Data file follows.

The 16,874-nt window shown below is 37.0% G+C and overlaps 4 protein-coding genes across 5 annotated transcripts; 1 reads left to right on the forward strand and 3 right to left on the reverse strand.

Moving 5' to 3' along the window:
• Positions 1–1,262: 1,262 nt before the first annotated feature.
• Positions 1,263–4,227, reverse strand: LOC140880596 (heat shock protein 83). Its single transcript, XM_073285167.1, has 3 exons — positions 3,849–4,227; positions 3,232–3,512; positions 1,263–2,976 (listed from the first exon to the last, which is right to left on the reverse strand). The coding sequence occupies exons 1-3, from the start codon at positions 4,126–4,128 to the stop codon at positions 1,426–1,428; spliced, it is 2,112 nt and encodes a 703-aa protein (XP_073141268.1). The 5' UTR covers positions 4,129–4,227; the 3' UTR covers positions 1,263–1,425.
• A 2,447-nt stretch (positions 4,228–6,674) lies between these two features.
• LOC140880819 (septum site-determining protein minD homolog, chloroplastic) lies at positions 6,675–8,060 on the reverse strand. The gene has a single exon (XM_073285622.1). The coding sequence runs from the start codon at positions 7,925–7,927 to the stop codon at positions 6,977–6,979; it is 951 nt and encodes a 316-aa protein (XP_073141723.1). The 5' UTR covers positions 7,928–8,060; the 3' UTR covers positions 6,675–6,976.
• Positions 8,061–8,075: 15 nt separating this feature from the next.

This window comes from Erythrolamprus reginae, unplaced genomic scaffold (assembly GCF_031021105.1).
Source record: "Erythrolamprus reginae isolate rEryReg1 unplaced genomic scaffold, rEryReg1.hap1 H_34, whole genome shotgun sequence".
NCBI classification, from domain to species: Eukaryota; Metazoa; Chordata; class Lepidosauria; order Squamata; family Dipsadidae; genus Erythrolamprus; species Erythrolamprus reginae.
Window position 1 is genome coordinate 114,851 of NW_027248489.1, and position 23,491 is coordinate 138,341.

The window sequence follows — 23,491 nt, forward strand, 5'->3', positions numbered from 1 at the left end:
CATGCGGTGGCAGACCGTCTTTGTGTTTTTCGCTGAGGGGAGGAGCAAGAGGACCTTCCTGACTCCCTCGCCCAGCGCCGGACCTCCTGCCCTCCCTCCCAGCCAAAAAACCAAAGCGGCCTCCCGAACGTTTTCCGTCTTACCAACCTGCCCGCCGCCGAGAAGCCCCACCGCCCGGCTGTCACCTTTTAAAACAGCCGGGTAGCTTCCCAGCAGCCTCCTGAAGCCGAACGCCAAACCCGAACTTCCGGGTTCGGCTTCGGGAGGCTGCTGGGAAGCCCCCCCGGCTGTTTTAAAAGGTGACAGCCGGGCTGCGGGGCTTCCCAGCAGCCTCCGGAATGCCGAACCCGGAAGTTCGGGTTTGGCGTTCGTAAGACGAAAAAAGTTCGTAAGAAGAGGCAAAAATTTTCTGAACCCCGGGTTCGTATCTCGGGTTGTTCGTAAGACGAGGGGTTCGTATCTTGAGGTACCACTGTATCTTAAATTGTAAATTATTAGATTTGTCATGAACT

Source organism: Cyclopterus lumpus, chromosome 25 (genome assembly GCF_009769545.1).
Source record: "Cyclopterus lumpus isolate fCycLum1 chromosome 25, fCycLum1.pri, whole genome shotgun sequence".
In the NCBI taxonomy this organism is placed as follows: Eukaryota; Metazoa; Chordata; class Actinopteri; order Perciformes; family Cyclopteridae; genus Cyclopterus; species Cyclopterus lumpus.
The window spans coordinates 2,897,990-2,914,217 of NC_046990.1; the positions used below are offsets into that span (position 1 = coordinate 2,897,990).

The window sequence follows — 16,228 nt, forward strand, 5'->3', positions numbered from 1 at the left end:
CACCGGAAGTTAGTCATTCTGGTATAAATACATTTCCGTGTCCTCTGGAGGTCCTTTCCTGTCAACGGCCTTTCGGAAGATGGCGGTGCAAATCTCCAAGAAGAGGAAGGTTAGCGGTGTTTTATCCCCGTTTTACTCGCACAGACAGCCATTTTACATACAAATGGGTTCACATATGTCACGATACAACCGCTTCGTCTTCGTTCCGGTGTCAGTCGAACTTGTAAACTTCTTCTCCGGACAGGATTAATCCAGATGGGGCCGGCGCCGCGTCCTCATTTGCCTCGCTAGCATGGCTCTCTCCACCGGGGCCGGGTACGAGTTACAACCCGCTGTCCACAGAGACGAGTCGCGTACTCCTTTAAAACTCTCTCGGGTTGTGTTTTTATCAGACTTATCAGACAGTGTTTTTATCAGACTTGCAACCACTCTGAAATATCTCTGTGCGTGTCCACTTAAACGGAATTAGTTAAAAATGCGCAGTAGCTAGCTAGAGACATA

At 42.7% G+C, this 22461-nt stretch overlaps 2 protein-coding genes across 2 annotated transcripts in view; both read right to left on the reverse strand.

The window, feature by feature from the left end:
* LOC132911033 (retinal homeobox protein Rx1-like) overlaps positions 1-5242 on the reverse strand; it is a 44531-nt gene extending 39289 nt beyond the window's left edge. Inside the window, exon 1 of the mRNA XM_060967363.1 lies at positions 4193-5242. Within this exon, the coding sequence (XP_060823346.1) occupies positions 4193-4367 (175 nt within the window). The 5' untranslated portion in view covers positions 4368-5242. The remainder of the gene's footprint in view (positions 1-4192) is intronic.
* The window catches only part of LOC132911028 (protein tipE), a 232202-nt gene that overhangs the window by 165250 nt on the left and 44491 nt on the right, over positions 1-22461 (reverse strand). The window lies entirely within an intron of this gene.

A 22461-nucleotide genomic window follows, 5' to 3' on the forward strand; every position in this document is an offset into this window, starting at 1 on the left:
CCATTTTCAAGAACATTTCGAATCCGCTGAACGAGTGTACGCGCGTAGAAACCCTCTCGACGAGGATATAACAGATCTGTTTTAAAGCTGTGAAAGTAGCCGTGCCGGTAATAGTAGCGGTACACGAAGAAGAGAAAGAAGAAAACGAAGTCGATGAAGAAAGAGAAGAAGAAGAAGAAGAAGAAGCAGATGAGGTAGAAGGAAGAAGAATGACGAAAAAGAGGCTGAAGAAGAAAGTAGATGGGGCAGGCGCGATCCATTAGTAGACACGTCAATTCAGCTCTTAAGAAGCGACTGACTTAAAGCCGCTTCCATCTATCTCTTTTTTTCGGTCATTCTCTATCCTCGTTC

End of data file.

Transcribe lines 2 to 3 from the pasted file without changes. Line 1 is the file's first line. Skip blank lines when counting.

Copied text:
Moving 5' to 3' along the window:
• Positions 1–1,262: 1,262 nt before the first annotated feature.